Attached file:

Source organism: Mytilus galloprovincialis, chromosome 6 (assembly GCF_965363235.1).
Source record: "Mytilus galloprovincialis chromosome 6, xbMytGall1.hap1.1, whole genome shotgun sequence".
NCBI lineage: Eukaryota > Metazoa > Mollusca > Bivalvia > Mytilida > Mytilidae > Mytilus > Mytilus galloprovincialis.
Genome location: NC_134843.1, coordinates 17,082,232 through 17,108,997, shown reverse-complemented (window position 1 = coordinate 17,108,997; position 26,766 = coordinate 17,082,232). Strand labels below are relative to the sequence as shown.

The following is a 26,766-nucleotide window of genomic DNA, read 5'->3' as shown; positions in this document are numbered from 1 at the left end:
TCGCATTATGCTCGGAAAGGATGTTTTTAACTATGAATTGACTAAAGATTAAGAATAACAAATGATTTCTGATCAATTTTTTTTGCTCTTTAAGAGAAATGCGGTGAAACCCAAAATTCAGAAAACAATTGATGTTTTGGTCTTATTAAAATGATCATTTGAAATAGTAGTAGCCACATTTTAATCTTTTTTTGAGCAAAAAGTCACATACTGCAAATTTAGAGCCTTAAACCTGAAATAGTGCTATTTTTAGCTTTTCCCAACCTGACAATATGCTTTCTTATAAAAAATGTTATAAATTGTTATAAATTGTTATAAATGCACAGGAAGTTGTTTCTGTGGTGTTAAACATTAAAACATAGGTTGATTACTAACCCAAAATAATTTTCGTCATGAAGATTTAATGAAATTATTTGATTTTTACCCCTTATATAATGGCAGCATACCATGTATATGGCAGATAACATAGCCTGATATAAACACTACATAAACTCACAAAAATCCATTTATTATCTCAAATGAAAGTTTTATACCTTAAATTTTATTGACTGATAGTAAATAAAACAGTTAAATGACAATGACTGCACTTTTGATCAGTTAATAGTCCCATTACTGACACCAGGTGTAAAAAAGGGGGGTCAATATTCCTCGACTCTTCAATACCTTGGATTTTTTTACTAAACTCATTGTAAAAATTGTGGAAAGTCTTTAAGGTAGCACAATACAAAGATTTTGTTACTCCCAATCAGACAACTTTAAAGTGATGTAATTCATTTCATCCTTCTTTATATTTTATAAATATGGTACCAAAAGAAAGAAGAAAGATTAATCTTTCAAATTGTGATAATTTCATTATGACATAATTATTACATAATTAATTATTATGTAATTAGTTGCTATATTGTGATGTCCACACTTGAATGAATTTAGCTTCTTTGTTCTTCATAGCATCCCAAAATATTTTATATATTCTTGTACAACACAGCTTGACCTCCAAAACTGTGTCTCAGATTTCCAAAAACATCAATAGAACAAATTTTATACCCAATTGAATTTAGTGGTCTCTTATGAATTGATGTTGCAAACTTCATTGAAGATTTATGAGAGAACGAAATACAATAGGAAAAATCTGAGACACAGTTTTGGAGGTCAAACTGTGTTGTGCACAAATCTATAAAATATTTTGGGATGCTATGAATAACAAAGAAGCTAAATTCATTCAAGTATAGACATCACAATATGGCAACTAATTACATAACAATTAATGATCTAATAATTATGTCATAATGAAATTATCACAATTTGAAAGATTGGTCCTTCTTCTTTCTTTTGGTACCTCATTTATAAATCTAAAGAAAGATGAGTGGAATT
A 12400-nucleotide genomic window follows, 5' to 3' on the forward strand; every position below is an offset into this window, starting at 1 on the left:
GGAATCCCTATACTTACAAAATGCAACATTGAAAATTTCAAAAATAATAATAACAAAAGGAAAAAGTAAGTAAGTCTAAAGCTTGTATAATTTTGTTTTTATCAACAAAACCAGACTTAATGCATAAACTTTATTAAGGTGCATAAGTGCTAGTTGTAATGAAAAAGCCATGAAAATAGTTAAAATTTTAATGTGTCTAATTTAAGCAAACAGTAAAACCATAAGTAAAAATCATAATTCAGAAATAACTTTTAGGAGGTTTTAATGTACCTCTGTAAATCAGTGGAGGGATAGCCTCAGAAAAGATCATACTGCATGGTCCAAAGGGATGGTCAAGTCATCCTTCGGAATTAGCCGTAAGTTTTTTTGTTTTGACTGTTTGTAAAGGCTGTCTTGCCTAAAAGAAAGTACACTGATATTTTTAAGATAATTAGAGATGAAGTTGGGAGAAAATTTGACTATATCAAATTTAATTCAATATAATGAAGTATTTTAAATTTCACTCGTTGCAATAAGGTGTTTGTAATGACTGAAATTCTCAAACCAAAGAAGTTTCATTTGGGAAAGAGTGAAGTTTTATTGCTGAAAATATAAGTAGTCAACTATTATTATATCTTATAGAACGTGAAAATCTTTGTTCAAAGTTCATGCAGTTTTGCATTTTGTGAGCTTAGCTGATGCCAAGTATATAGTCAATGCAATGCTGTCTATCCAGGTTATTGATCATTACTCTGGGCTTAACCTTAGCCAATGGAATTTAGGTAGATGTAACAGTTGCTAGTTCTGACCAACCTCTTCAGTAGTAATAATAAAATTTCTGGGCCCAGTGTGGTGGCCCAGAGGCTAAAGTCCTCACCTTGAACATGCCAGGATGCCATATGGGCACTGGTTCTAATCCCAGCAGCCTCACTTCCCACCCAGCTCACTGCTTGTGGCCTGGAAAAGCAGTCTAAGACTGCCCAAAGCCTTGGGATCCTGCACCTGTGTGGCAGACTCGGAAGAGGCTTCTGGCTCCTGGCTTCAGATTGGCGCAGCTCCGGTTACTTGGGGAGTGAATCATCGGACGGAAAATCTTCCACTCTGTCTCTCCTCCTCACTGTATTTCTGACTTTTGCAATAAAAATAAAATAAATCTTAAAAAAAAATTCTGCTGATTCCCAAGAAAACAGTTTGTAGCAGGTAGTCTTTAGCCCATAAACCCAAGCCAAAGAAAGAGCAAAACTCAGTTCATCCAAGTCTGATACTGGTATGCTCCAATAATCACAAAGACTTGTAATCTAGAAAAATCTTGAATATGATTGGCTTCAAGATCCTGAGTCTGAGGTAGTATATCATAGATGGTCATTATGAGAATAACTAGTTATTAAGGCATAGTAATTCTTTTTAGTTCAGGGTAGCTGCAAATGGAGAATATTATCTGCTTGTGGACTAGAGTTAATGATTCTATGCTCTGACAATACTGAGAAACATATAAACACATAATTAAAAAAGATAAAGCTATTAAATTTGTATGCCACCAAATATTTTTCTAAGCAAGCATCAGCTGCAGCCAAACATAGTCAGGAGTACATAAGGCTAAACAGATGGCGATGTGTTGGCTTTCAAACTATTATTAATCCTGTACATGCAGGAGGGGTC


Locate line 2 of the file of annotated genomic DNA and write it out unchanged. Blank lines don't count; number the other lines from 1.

Source record: "Mytilus galloprovincialis chromosome 6, xbMytGall1.hap1.1, whole genome shotgun sequence".